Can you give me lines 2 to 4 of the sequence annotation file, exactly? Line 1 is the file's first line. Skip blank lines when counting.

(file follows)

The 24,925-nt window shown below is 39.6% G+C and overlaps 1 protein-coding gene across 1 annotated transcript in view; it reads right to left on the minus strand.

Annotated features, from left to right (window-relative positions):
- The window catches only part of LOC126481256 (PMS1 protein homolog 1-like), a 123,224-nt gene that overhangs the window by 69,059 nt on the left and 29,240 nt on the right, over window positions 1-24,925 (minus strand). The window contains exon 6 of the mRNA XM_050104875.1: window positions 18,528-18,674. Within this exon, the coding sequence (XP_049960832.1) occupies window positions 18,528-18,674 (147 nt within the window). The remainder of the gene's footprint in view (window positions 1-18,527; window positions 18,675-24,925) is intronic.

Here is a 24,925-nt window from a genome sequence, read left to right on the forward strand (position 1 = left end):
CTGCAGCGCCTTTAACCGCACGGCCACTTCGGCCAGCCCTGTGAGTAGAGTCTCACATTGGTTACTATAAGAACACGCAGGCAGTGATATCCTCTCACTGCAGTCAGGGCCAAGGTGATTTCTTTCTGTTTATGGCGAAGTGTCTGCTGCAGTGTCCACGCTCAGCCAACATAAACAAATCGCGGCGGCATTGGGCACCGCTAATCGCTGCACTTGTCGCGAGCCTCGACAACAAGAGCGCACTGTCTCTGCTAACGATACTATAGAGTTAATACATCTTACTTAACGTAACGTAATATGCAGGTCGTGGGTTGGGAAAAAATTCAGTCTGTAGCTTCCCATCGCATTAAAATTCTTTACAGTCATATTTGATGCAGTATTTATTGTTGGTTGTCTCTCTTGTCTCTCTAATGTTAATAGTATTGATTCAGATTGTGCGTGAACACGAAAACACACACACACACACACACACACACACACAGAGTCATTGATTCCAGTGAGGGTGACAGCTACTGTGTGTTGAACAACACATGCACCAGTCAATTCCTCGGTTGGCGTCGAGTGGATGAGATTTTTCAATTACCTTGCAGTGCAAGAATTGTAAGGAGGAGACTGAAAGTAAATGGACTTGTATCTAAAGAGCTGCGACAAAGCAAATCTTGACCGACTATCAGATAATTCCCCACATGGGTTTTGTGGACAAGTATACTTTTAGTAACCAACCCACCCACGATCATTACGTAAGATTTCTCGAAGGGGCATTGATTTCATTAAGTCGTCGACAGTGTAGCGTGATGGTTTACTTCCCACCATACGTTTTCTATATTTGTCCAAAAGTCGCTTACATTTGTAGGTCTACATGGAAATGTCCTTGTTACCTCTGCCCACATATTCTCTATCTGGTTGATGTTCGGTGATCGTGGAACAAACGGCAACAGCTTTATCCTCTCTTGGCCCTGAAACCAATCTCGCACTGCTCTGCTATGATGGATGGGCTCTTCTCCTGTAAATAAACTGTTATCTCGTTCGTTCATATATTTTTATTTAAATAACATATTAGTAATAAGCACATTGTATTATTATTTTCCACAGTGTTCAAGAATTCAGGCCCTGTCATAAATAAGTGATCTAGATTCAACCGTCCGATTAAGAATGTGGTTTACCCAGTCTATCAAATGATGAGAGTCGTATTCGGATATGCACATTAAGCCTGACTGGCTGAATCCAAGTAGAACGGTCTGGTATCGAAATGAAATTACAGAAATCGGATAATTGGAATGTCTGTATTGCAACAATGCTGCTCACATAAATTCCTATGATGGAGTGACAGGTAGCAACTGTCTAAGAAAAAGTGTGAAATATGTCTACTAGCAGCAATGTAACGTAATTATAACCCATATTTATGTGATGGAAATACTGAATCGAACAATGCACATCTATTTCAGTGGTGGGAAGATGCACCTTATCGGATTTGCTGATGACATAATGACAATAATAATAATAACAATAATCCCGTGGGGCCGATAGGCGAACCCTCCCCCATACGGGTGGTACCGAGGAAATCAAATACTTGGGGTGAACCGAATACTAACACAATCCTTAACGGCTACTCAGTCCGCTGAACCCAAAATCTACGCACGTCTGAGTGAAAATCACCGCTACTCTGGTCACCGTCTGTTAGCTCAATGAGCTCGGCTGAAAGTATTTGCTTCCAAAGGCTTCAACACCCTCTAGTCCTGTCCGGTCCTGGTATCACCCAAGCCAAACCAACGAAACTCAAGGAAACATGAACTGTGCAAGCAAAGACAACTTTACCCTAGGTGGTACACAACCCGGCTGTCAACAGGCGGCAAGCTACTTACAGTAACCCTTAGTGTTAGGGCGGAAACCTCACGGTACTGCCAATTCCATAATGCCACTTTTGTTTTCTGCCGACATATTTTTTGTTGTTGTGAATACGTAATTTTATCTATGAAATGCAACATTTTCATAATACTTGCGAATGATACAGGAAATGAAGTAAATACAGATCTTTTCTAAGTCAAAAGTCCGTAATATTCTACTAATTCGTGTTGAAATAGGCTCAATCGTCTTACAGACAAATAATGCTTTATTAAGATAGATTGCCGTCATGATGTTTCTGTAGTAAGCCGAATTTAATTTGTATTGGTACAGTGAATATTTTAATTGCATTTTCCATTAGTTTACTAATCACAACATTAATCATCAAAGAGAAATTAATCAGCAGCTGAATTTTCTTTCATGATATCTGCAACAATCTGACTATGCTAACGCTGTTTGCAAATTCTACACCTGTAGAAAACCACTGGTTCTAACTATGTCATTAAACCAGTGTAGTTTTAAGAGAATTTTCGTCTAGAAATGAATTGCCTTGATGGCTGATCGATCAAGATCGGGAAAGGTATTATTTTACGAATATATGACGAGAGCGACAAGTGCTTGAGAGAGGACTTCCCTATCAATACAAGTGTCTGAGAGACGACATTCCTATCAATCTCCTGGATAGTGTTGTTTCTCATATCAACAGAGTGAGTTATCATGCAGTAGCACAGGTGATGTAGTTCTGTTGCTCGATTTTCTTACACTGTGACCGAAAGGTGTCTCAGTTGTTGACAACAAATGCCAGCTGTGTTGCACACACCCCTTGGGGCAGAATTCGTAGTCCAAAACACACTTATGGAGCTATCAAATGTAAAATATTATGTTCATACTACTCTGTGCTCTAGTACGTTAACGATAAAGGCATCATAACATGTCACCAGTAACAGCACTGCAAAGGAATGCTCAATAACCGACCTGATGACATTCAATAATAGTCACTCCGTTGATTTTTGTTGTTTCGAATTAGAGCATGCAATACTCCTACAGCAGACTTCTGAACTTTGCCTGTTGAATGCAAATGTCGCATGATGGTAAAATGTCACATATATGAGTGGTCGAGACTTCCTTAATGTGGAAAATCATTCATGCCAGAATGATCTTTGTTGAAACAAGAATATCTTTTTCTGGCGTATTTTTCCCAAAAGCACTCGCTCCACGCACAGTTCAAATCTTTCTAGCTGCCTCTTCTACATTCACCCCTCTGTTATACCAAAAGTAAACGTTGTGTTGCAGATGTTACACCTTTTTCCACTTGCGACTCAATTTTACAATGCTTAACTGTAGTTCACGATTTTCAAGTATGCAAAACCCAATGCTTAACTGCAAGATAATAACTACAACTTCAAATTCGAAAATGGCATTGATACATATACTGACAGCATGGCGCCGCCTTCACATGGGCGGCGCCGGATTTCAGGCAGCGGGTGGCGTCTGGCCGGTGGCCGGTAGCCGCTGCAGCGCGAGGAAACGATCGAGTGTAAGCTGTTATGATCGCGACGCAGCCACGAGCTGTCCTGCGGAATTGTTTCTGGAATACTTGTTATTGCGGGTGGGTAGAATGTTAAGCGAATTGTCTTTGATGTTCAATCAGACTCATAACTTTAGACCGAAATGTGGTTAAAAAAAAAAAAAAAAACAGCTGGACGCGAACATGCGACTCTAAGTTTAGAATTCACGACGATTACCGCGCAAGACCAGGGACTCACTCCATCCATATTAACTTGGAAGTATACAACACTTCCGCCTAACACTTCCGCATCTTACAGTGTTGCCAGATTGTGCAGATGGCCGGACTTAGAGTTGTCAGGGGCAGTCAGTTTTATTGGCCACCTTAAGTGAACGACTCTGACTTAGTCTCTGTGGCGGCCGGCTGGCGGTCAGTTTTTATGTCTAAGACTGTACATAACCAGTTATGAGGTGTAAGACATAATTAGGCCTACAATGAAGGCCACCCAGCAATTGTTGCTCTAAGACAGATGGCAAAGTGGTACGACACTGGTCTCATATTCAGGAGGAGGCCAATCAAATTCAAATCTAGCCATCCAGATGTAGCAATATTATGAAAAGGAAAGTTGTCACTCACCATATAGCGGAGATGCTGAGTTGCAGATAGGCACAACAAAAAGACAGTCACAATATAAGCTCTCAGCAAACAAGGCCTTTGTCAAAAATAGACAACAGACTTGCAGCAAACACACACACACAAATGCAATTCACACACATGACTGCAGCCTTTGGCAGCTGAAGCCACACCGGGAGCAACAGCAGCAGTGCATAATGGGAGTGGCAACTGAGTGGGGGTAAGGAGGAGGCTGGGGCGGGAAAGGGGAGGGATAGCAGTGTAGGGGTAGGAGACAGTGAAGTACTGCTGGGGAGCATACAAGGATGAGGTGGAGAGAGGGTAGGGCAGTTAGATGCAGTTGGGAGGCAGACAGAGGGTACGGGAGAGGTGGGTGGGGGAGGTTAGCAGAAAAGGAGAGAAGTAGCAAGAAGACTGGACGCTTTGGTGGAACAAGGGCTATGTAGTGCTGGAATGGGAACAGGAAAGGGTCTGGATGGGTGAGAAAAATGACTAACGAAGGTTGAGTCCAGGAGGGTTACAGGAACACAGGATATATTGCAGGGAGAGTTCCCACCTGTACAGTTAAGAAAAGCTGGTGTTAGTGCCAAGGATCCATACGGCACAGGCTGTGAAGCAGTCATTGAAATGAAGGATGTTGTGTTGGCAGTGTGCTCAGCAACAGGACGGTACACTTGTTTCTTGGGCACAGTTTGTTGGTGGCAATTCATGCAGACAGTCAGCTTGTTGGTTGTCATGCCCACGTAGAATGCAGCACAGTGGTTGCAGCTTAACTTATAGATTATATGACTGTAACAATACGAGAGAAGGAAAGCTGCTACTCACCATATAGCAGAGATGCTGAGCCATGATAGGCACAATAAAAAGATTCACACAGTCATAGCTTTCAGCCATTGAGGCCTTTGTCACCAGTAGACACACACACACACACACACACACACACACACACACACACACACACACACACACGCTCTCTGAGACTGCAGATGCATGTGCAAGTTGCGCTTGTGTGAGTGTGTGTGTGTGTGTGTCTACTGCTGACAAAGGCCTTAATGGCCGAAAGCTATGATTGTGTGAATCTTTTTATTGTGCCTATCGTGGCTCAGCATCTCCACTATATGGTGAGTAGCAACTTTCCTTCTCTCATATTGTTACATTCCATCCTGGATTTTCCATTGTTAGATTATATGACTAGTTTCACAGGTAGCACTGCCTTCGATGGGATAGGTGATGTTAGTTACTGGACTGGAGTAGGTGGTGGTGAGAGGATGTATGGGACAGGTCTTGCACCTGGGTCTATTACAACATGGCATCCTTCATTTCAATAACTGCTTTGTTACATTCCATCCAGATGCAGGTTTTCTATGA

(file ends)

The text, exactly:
Annotated features, from left to right (window-relative positions):
- The window catches only part of LOC126481256 (PMS1 protein homolog 1-like), a 123,224-nt gene that overhangs the window by 69,059 nt on the left and 29,240 nt on the right, over window positions 1-24,925 (minus strand). The window contains exon 6 of the mRNA XM_050104875.1: window positions 18,528-18,674. Within this exon, the coding sequence (XP_049960832.1) occupies window positions 18,528-18,674 (147 nt within the window). The remainder of the gene's footprint in view (window positions 1-18,527; window positions 18,675-24,925) is intronic.

Here is a 24,925-nt window from a genome sequence, read left to right on the forward strand (position 1 = left end):